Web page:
Place walnut-sized blobs of dough around two inches apart on a lightly greased cookie sheet, and bake for approximately 10 minutes. They should be slightly dark around the edges, and the sheen from the center should be almost gone. Cool them briefly before removing from sheet. Makes around 40 amazingly tasty cookies full of fiber, iron and whatever vitamins they put in the cereal.

A PHOTO OF THREE COOKIES:

brancookies

Nondenominational Gingerbread Cookies

Someone recently tried to convince me that Christmas is about the baby Jesus, and that there are over a billion people on earth who feel that way*. In my experience it’s about eating and bickering, and giving a nod to all those other holidays that conveniently land in late December.

Despite my general heathenish ways, during bicker season I operate under the assumption that spices probably weren’t something Joseph and Mary could afford (on account of all the times they had to move). I set aside my resistance, and I selflessly make Jesus some festively spiced birthday treats known as gingerbread cookies.

Gather ye your ingredients:

1 cup vegetable shortening

1 cup white sugar

1 cup molasses

1 egg

2 tablespoons apple cider vinegar

5 cups flour (plus extra for rolling out dough)

1 1/2 teaspoons baking soda

1/2 teaspoon salt

2-3 tablespoons ground ginger (I use 3)

1 teaspoon cinnamon

1 teaspoon cloves

1/2 teaspoon allspice (if you can afford it)

1/8 teaspoon very finely ground black or white pepper (optional)

Have at a’hand:

measuring devices

rolling pin (for chasing your spouse out of the kitchen)

cookie sheets

cookie cutters

flat spatula

circus strong man with a pastry cutter, fork and wooden spoon, and/or a stand mixer

Using either a stand mixer with beater attachment or a pastry cutter, add the shortening and sugar in bowl, stir or cut up at first, then beat it into a fluffy dither.

Crack egg into a separate bowl and whisk it a little to break up the yolk. Check for pieces of shell or a funky smell, and if it passes those tests you can add it to the sugar and shortening. Also add the molasses and vinegar. Beat for about a minute.

Measure five cups of flour into another bowl and lightly stir it with the soda, salt and spices. I don’t bother to sift, but I make sure my cups of flour aren’t packed too tightly. A separate bowl allows you to recount your cups in case you lose track, which never happens to me**.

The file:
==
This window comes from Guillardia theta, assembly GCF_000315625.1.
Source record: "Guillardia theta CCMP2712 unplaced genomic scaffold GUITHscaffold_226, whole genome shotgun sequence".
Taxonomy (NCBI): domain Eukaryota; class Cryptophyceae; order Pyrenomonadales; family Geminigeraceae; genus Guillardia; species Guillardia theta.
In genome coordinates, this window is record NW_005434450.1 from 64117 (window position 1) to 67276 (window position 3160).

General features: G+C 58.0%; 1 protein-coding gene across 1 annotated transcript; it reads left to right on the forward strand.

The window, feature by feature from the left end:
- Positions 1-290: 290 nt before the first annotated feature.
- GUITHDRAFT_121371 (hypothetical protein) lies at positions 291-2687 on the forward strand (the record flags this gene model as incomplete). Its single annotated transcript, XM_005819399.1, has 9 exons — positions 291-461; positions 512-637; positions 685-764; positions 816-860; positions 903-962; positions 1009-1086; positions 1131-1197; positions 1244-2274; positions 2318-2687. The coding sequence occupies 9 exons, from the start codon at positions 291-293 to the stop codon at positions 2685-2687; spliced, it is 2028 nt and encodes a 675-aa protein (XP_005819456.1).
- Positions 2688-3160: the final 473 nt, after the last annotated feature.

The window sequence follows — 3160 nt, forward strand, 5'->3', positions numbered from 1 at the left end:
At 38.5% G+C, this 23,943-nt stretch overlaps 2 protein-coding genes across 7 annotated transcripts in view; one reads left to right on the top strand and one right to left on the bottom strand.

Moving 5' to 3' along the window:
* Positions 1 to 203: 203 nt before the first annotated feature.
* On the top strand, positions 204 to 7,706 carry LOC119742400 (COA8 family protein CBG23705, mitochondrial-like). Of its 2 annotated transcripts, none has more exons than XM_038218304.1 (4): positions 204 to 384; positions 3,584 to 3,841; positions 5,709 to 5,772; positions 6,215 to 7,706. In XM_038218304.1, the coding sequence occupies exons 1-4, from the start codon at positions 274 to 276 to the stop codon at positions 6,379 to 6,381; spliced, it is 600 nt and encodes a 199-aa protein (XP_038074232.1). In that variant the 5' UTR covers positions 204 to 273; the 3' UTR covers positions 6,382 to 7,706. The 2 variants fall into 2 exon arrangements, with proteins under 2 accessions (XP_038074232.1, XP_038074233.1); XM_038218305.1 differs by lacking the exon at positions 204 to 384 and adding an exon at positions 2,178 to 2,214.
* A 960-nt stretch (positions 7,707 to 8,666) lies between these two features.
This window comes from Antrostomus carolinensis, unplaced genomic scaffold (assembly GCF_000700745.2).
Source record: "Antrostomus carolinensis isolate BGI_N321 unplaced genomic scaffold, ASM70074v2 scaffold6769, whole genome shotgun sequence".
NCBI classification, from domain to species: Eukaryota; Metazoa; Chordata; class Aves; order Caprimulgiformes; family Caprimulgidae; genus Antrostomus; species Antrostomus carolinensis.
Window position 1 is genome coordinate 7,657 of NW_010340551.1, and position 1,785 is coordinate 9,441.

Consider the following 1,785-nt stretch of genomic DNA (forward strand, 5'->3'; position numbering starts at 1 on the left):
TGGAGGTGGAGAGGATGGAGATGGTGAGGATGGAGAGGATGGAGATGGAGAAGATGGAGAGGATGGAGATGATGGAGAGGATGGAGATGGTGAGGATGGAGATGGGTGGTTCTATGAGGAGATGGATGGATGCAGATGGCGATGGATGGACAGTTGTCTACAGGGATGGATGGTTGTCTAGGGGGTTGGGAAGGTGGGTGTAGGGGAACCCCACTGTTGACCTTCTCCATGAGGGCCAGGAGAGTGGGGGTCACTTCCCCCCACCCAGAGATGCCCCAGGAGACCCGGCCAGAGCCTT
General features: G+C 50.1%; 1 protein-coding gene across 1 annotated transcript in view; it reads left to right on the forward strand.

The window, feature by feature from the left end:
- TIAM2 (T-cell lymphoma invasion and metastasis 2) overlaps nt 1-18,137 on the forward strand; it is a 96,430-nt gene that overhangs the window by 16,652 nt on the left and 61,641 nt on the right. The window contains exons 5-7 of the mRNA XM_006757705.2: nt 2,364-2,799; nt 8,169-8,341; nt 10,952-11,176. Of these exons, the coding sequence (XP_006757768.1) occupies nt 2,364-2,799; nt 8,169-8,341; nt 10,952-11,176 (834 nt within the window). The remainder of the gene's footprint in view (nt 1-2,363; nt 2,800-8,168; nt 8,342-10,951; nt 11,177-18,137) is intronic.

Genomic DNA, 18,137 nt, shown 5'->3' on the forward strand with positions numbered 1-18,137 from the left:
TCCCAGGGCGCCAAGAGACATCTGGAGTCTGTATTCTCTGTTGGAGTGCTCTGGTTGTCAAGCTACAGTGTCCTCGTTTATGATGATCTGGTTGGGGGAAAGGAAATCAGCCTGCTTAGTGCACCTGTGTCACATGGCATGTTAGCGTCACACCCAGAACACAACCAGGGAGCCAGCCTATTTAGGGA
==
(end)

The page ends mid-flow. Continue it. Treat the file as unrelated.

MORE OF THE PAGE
Slowly add the dry ingredients to the wet ingredients a cup at a time, stirring between additions and scraping down the sides of the bowl to catch all the stray stuff. When everything is combined, turn the mixer up just a little and give it a 30 second fast stir. The dough with start to form a mass and will climb up the beater. If you are using the ‘circus strong man’ method, have him put a little elbow grease into it.

Pack the dough into a thick disk (sort of) and wrap it in plastic or put it in an air tight container. Let it chill for at least an hour.

This is a big recipe, so only roll out half the dough at a time using plenty of flour on your chosen surface. I roll it on the counter atop my dish washer so I can scrape the floury mess into the washer when I’m all done. (Make sure it isn’t full of clean dishes before doing this.)

I eyeball the thickness of my dough at about 3/16 inch, but some people like it 1/8 inch and some 1/4. If you have trouble visualizing these measurements, buy a ruler. No, really. I’m not a grade school math teacher, okay?

Cut out cookies using cutters that are sharp, aren’t too large, and don’t have a lot of very thin shapes because that sort of thing will break during the icing process. Plus those itty bitty stems of dough usually cook too fast. My fave cutter is actually an oak leaf, but it looks enough like a holly leaf, it can be iced in many festive ways and it doesn’t scream “CHRISTMAS!” at everyone on my Kwanzaa gift list.

Place the cookies on an ungreased baking sheet. Sometimes I use parchment paper underneath the cookies for easy removal after baking. Also, a very flat spatula is required for transport so you don’t smoosh your shapes. (If you want smooshed shapes, wear a tighter girdle.)